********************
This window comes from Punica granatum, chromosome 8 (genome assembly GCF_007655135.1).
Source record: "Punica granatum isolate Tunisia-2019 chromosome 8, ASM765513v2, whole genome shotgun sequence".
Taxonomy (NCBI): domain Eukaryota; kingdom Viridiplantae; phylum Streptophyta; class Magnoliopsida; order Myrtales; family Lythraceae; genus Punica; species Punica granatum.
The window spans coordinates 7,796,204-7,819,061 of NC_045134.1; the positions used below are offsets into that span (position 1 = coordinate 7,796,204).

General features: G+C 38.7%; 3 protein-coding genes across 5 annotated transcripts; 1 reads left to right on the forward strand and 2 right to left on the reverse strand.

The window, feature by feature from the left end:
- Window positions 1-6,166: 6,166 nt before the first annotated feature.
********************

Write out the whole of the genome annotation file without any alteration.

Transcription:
This window comes from Punica granatum, chromosome 8 (genome assembly GCF_007655135.1).
Source record: "Punica granatum isolate Tunisia-2019 chromosome 8, ASM765513v2, whole genome shotgun sequence".
Taxonomy (NCBI): domain Eukaryota; kingdom Viridiplantae; phylum Streptophyta; class Magnoliopsida; order Myrtales; family Lythraceae; genus Punica; species Punica granatum.
The window spans coordinates 7,796,204-7,819,061 of NC_045134.1; the positions used below are offsets into that span (position 1 = coordinate 7,796,204).

General features: G+C 38.7%; 3 protein-coding genes across 5 annotated transcripts; 1 reads left to right on the forward strand and 2 right to left on the reverse strand.

The window, feature by feature from the left end:
- Window positions 1-6,166: 6,166 nt before the first annotated feature.